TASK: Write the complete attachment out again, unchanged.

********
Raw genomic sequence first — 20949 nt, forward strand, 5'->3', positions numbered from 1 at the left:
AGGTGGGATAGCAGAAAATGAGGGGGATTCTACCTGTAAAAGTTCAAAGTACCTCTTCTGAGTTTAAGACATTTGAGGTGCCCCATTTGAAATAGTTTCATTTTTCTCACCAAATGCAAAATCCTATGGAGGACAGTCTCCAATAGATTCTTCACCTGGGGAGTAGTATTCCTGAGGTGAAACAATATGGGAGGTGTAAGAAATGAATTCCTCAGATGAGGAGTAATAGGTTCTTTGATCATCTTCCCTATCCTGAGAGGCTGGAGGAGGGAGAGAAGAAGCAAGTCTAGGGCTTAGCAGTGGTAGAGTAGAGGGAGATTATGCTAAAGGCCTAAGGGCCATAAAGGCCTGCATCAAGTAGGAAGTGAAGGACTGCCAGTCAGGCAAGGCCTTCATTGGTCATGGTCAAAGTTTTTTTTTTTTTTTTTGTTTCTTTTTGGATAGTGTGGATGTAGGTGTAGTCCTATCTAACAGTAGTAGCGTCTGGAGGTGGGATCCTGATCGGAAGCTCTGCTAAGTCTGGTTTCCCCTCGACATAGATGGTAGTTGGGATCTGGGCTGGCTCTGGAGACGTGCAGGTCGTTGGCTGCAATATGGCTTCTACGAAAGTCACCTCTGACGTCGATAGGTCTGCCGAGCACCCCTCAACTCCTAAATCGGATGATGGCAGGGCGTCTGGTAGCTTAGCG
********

Raw genomic sequence first — 20949 nt, forward strand, 5'->3', positions numbered from 1 at the left:
AGGTGGGATAGCAGAAAATGAGGGGGATTCTACCTGTAAAAGTTCAAAGTACCTCTTCTGAGTTTAAGACATTTGAGGTGCCCCATTTGAAATAGTTTCATTTTTCTCACCAAATGCAAAATCCTATGGAGGACAGTCTCCAATAGATTCTTCACCTGGGGAGTAGTATTCCTGAGGTGAAACAATATGGGAGGTGTAAGAAATGAATTCCTCAGATGAGGAGTAATAGGTTCTTTGATCATCTTCCCTATCCTGAGAGGCTGGAGGAGGGAGAGAAGAAGCAAGTCTAGGGCTTAGCAGTGGTAGAGTAGAGGGAGATTATGCTAAAGGCCTAAGGGCCATAAAGGCCTGCATCAAGTAGGAAGTGAAGGACTGCCAGTCAGGCAAGGCCTTCATTGGTCATGGTCAAAGTTTTTTTTTTTTTTTTTGTTTCTTTTTGGATAGTGTGGATGTAGGTGTAGTCCTATCTAACAGTAGTAGCGTCTGGAGGTGGGATCCTGATCGGAAGCTCTGCTAAGTCTGGTTTCCCCTCGACATAGATGGTAGTTGGGATCTGGGCTGGCTCTGGAGACGTGCAGGTCGTTGGCTGCAATATGGCTTCTACGAAAGTCACCTCTGACGTCGATAGGTCTGCCGAGCACCCCTCAACTCCTAAATCGGATGATGGCAGGGCGTCTGGTAGCTTAGCG